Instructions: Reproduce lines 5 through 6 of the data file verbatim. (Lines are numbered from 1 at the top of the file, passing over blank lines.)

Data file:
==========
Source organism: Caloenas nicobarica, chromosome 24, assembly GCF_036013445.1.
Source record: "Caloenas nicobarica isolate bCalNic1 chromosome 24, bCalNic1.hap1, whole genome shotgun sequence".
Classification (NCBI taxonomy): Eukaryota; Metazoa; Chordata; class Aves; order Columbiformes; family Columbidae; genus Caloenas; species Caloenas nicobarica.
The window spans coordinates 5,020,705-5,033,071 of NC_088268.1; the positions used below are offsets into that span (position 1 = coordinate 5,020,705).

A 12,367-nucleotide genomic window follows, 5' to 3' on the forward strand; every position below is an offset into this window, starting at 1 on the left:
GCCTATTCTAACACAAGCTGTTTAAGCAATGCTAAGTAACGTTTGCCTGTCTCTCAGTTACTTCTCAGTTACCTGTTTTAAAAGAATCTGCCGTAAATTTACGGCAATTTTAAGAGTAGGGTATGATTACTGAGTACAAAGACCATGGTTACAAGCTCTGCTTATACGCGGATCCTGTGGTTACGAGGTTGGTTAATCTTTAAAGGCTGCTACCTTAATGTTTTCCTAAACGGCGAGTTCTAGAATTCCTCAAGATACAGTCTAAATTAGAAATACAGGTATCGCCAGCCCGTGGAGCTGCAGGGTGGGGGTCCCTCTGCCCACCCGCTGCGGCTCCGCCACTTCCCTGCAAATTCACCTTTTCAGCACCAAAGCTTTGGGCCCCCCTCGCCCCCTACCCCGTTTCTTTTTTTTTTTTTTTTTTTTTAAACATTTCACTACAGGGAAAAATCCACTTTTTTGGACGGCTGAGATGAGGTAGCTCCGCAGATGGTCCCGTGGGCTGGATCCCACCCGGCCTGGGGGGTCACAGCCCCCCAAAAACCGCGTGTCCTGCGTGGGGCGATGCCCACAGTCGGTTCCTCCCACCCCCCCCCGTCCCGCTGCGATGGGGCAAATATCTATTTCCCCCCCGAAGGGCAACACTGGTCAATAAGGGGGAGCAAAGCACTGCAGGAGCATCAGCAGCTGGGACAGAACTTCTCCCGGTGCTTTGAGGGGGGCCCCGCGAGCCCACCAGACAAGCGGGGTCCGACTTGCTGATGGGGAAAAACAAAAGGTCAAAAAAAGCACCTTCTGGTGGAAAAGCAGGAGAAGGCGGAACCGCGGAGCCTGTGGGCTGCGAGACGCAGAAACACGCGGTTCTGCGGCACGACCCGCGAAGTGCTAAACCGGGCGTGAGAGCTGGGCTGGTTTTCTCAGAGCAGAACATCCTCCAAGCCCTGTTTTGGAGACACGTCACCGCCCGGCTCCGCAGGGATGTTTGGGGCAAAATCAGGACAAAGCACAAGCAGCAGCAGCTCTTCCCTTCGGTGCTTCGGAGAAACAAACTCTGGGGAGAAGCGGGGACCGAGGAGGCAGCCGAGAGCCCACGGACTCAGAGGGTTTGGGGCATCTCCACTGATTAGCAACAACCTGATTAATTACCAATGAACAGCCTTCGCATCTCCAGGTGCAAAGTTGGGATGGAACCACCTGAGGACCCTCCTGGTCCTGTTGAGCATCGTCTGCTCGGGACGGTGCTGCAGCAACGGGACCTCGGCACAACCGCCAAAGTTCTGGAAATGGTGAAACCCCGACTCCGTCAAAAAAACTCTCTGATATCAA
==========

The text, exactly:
A 12,367-nucleotide genomic window follows, 5' to 3' on the forward strand; every position below is an offset into this window, starting at 1 on the left:
GCCTATTCTAACACAAGCTGTTTAAGCAATGCTAAGTAACGTTTGCCTGTCTCTCAGTTACTTCTCAGTTACCTGTTTTAAAAGAATCTGCCGTAAATTTACGGCAATTTTAAGAGTAGGGTATGATTACTGAGTACAAAGACCATGGTTACAAGCTCTGCTTATACGCGGATCCTGTGGTTACGAGGTTGGTTAATCTTTAAAGGCTGCTACCTTAATGTTTTCCTAAACGGCGAGTTCTAGAATTCCTCAAGATACAGTCTAAATTAGAAATACAGGTATCGCCAGCCCGTGGAGCTGCAGGGTGGGGGTCCCTCTGCCCACCCGCTGCGGCTCCGCCACTTCCCTGCAAATTCACCTTTTCAGCACCAAAGCTTTGGGCCCCCCTCGCCCCCTACCCCGTTTCTTTTTTTTTTTTTTTTTTTTTAAACATTTCACTACAGGGAAAAATCCACTTTTTTGGACGGCTGAGATGAGGTAGCTCCGCAGATGGTCCCGTGGGCTGGATCCCACCCGGCCTGGGGGGTCACAGCCCCCCAAAAACCGCGTGTCCTGCGTGGGGCGATGCCCACAGTCGGTTCCTCCCACCCCCCCCCGTCCCGCTGCGATGGGGCAAATATCTATTTCCCCCCCGAAGGGCAACACTGGTCAATAAGGGGGAGCAAAGCACTGCAGGAGCATCAGCAGCTGGGACAGAACTTCTCCCGGTGCTTTGAGGGGGGCCCCGCGAGCCCACCAGACAAGCGGGGTCCGACTTGCTGATGGGGAAAAACAAAAGGTCAAAAAAAGCACCTTCTGGTGGAAAAGCAGGAGAAGGCGGAACCGCGGAGCCTGTGGGCTGCGAGACGCAGAAACACGCGGTTCTGCGGCACGACCCGCGAAGTGCTAAACCGGGCGTGAGAGCTGGGCTGGTTTTCTCAGAGCAGAACATCCTCCAAGCCCTGTTTTGGAGACACGTCACCGCCCGGCTCCGCAGGGATGTTTGGGGCAAAATCAGGACAAAGCACAAGCAGCAGCAGCTCTTCCCTTCGGTGCTTCGGAGAAACAAACTCTGGGGAGAAGCGGGGACCGAGGAGGCAGCCGAGAGCCCACGGACTCAGAGGGTTTGGGGCATCTCCACTGATTAGCAACAACCTGATTAATTACCAATGAACAGCCTTCGCATCTCCAGGTGCAAAGTTGGGATGGAACCACCTGAGGACCCTCCTGGTCCTGTTGAGCATCGTCTGCTCGGGACGGTGCTGCAGCAACGGGACCTCGGCACAACCGCCAAAGTTCTGGAAATGGTGAAACCCCGACTCCGTCAAAAAAACTCTCTGATATCAA